Bits and Snippets of the Philippines

Basic Reading of Global Filipinos

Archive for May 2015

Robert De Niro opens Asia’s 1st Nobu Hotel in Philippines

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Robert de Niro and his business partners formally opened Asia’s first Nobu Hotel in Manila on Monday as the luxury brand gears up for global expansion.

The 321-room hotel within the bayside casino and entertainment City of Dreams complex opened to the beat of traditional drums and a shower of gold and silver confetti.

De Niro and his Nobu Hospitality partners, renowned chef Nobu Matsuhisa and Hollywood producer Meir Teper, led the ribbon cutting with Australian billionaire James Packer and Macau tycoon Lawrence Ho, co-chairmen of complex operator Melco Crown Entertainment.

The Oscar-winning actor said he is not only lending his name to the project but is personally involved in it.

Read more at PostBulletin.com

Photo from source.

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The Fuss About Ginger, Tumeric and Turcumin

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The mere mention of ginger brings memories of my glee club days wherein I was always made to drink a glass of ginger juice or popularly known in Filipino as “salabat” (and definitely not called “luya juice” – LOL!) right before every major performance. “Yes, Victoria! I was a singer!” From then on, the idea of ginger making you sing better got nailed in the neurons of my brain. In my adult life, I’d probably relate ginger to dipping Japanese Tempura into it and my favorite airline drink – ginger ale.

Last month, I was invited to dinner by my friend at Hap Chan restaurant at the CCP Complex area, Manila Bay. I was introduced to Turcumin, the herbal food supplement that uses the ginger root as a source of antioxidants. During the dinner table discussion by the friends of my friend, Health Rich Pharma Corp. group, who gave me the Turcumin Herbal Food Supplement, I learned about Rhizome of Tumeric and the 500mg capsule it contained. The bottom line is to take one to two capsules daily after every meal (or as recommended by a health practitioner) so that it helps you not only digest properly but primarily removes the free-radicals in our bodies. These free-radicals, according to the group, damage our cell membranes, tampers our DNA and may even cause death.

Okay, ’nuff said with the nosebleed stuff. My friend treated me to Chinese food for which the average Filipino consumes in hasty bulk (in short, “boodle fight!”). I also had beer to go along with all the sugar, salt and carbohydrate binge fest. And so, after I told myself I was full, I took two capsules and gulped with the help of my beer. “Here’s to my health!”

Hmm… I felt warmer during the first five minutes. Was that psychological because I was waiting for something to happen? According to one of the Health Rich guys, that’s exactly how one feels every time you take a capsule or two and that effect means it’s already working inside your system. “Warm and fuzzy.” Hmm… I like warm and fuzzy.

I did a little of my own research about tumeric cure. In India, turmeric has been used traditionally for thousands of years as a remedy for stomach and liver ailments, as well as topically to heal sores, basically for its supposed antimicrobial property. Turmeric was a medicine for a range of diseases and conditions, including those of the skin, pulmonary, and gastrointestinal systems, aches, pains, wounds, sprains, and liver disorders. A fresh juice is commonly used in many skin conditions, including eczema, chicken pox, shingles, allergy, and scabies. The active compound curcumin is believed to have a wide range of biological effects including anti-inflammatory, antioxidant, antitumour, antibacterial, and antiviral activities, which indicate potential in clinical medicine.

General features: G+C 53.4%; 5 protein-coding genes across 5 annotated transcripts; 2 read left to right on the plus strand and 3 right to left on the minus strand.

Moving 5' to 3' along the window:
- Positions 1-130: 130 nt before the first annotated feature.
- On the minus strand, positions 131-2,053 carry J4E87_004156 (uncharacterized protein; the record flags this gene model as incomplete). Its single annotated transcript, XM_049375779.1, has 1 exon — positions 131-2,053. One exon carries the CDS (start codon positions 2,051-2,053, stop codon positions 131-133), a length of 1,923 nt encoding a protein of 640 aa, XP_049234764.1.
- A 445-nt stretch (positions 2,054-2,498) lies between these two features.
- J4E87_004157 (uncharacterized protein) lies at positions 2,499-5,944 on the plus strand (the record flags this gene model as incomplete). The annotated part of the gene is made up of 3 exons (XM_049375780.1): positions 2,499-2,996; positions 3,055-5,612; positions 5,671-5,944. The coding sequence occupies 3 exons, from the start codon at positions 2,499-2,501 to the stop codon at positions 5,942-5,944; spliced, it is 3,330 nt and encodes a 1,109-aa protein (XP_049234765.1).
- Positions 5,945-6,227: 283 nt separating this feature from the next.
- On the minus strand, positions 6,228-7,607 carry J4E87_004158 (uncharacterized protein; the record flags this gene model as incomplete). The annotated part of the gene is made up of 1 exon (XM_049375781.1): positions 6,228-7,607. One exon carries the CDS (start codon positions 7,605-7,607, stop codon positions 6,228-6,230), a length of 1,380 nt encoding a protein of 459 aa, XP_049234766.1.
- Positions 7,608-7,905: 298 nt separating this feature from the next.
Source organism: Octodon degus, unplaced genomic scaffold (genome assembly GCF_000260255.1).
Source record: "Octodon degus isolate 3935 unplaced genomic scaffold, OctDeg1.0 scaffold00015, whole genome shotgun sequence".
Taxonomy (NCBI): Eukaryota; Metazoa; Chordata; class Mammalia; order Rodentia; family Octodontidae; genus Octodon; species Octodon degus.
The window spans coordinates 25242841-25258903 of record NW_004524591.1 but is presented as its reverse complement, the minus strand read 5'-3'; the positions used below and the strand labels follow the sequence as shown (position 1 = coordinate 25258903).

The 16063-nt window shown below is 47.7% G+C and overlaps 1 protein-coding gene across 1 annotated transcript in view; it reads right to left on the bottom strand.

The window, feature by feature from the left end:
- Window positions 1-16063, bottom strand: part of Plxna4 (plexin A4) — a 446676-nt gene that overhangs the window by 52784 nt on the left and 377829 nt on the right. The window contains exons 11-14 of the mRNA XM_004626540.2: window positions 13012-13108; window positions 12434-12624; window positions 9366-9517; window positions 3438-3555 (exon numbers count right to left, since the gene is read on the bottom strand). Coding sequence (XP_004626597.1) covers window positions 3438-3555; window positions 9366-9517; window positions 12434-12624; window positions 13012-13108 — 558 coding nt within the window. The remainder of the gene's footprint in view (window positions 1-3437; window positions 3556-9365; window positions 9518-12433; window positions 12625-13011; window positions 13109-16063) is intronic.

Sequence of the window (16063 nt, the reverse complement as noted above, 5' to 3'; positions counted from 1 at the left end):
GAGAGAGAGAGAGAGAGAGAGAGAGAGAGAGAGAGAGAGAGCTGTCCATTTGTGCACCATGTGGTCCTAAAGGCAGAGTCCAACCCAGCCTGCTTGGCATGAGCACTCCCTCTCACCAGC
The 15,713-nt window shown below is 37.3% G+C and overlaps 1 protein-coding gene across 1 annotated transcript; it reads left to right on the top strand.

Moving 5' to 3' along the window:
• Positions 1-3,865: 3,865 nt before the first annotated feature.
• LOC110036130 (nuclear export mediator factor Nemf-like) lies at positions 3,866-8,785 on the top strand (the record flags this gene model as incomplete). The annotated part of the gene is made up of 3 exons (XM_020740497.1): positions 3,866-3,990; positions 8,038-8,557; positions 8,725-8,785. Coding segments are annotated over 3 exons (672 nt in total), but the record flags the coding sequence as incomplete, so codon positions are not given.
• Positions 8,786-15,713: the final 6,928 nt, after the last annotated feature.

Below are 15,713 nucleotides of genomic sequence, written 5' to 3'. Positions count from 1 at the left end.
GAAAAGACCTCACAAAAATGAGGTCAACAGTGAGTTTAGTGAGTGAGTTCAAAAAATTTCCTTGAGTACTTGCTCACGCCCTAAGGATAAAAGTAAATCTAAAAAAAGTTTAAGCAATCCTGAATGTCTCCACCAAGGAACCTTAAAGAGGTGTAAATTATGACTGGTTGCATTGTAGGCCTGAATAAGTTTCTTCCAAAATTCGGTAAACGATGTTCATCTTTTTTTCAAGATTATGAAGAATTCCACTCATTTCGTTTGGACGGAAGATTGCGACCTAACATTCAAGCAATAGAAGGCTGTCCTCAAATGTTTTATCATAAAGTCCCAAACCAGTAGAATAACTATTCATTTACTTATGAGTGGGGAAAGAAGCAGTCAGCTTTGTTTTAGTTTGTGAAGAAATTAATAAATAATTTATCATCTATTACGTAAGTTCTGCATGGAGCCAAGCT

I actually felt a little recharged although I’m also considering my weird self anticipating a change. In any case, I guess taking something that’s not mixed with other stuff but rather tumeric, the rhizomatous herbaceous perennial plant of the ginger family, is a whole lot better than those fat power capsules that almost tell you you can fly once you take them. Shazam!

Turcumin comes in a box of 100 capsules that retails for 1,500 Pesos (or 15 Pesos per capsule). Thirty bucks per day at thirty days equals 900 Pesos per month. Not bad. That’s about the equivalent of six Grande Starbucks Frappuccino, eh?

Turcumin is available over the counter at Mercury Drug, St. Joseph Drug and Seven Stars Pharmacy.

For more information, visit their website at www.healthrichpharma.com/turcumin or Like their Facebook Page at www.facebook.com/turcumin.

Disclaimer for the naysayers of pharma companies and government watchdogs: This is not a paid blog or article nor am I a paid endorser of Turcumin. I was invited to dinner by my friend at Hap Chan who is not connected to Health Rich Pharma Corp.. I was given a box of Turcumin during dinner and being the curious experimentalist that I always am, I opted (out of my own free will) to take two capsules right after dinner. Better safe than sorry. LOL!

Photos of the author by Edel Santiago of The Kitchen Goddess.

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